Monday inspiration, the war in Libya, uttering the ‘N word,’ the 140-character war, and tears for a polar bear.
This week’s Monday Morning Rouser. I used to think nobody ever aged better than Paul Newman. Now I think that distinction belongs to Emmylou Harris. She turns 64 a week from Saturday.
If you’d like more EmmyLou, she performed a small concert for NPR in a hotel at SXSW on Friday.
1) YOUR MONDAY INSPIRATION
Anthony Robles is your new national collegiate wrestling champion. Robles was born with just one leg and didn’t take up wrestling until high school. He finishes the season undefeated.
2) THE 140-CHARACTER WAR
The United States is now involved in three wars — Iraq, Afghanistan, and now Libya’s civil war. Last week, when Congress could have been having a discussion about the U.S. role in Libya (there was one taking place at the United Nations), Congress was debating whether public radio stations could pay National Public Radio for some of its programs.
In the span of two hours on Saturday morning, the U.S. launched $63 million worth of cruise missiles. On Thursday, Republicans in Congress insisted funding public radio — about $50 million — would prevent the U.S. from beginning to get its budget deficit under control.
There’s certainly an argument to be made for coming to the aid of some people who want to overthrow their government, so why didn’t the nation have it? In the span of just a few weeks, Libya emerged from the cloak of utter irrelevance to an international target. Most of the discussion about jumping into a war took place on Twitter. Social networking has gotten deserved credit for focusing attention on the peaceful protests in recent months; in this case, however, it created a far too simple picture of the role of military intervention.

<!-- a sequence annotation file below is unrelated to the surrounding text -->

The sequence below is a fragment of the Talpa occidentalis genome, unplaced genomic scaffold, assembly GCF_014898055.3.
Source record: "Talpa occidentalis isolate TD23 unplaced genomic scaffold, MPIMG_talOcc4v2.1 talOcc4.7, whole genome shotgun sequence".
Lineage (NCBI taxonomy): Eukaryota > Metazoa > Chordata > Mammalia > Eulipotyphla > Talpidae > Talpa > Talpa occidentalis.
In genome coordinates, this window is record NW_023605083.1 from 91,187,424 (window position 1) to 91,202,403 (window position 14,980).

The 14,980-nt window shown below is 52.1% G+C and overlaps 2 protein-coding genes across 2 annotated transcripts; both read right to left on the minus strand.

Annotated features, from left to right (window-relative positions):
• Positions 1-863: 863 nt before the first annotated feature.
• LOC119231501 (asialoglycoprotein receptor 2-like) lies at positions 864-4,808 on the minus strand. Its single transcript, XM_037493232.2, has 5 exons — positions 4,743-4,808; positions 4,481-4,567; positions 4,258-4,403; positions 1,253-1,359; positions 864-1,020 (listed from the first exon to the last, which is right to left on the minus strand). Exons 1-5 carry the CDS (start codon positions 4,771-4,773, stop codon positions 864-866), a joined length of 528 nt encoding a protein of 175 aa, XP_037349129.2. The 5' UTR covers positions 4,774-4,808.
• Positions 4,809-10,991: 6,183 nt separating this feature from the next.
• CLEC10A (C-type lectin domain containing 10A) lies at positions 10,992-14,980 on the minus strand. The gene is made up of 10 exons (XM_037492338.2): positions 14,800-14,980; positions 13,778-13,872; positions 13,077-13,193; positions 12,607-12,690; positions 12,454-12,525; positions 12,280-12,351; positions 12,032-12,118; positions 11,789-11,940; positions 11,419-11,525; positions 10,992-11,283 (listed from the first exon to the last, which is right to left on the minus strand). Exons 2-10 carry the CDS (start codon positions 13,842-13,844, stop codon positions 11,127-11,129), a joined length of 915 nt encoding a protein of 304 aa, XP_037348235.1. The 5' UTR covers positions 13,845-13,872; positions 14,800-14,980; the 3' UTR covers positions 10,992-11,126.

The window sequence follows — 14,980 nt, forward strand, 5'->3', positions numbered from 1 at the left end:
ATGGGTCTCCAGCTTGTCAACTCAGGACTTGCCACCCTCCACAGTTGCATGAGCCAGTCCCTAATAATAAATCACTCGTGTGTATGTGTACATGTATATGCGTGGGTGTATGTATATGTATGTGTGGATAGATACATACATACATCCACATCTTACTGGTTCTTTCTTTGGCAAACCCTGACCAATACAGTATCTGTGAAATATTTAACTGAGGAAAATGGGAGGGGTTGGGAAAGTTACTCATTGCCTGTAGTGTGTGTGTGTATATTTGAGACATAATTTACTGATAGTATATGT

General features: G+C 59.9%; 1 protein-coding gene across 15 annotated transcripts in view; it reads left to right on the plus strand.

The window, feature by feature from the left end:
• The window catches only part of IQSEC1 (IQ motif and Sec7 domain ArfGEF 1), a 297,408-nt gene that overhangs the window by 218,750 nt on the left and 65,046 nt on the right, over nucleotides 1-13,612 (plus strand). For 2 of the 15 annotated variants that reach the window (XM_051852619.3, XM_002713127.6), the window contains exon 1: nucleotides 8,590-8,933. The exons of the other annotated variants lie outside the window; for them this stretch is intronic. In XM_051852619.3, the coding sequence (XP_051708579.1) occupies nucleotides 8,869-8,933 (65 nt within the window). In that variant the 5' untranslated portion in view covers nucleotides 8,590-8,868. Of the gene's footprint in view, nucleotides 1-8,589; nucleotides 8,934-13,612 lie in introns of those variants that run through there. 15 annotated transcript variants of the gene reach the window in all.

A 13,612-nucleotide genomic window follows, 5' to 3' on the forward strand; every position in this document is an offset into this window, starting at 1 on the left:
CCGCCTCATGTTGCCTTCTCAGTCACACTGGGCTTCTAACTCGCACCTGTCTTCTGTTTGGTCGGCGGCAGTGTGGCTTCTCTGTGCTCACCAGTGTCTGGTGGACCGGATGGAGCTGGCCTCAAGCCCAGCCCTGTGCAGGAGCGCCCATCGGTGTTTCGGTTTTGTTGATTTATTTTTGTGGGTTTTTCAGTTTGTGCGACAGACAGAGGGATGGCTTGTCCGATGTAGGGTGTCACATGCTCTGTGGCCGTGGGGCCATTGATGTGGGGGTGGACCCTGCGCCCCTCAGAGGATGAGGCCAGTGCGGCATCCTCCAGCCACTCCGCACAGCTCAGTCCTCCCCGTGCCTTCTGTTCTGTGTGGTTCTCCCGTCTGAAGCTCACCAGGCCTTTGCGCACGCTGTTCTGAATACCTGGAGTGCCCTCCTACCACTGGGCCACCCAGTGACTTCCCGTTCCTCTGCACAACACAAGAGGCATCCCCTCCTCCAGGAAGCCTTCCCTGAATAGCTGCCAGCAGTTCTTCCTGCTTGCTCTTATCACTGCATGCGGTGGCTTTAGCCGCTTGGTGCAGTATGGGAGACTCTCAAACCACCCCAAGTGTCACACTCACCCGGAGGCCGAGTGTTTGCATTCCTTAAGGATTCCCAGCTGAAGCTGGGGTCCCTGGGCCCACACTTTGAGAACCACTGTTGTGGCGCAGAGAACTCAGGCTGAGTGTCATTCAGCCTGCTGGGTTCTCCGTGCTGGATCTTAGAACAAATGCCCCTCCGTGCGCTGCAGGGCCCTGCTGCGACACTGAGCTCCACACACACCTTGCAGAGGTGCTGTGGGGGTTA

CNN’s national security correspondent penned an article, “Why Libya 2011 is not Iraq,” over the weekend.
The high level of anti-Americanism in the Muslim world that was generated by the Iraq War is unlikely to be replicated by U.S. military action against Libya, because Gadhafi is widely reviled in the Arab world. His antics on the world stage have earned him the enmity of even his fellow autocrats — who will not be welcoming him if he chooses to “retire” to Saudi Arabia as other murderous dictators of his ilk have in the past (think Idi Amin).
But there’s another way in which the war in Libya is not like the war in Iraq. We had a national debate before Iraq. But should there be such a debate?
Sen. Paul Wellstone certainly thought so, when he cast his “no” vote in the Senate just before the U.S. invaded Iraq:
This debate must include all Americans, because our decisions finally must have the informed consent of the American people, who will be asked to bear the costs, in blood and treasure, of our decisions. When the lives of the sons and daughters of average Americans could be risked and lost, their voices must be heard by Congress before we make decisions about military action.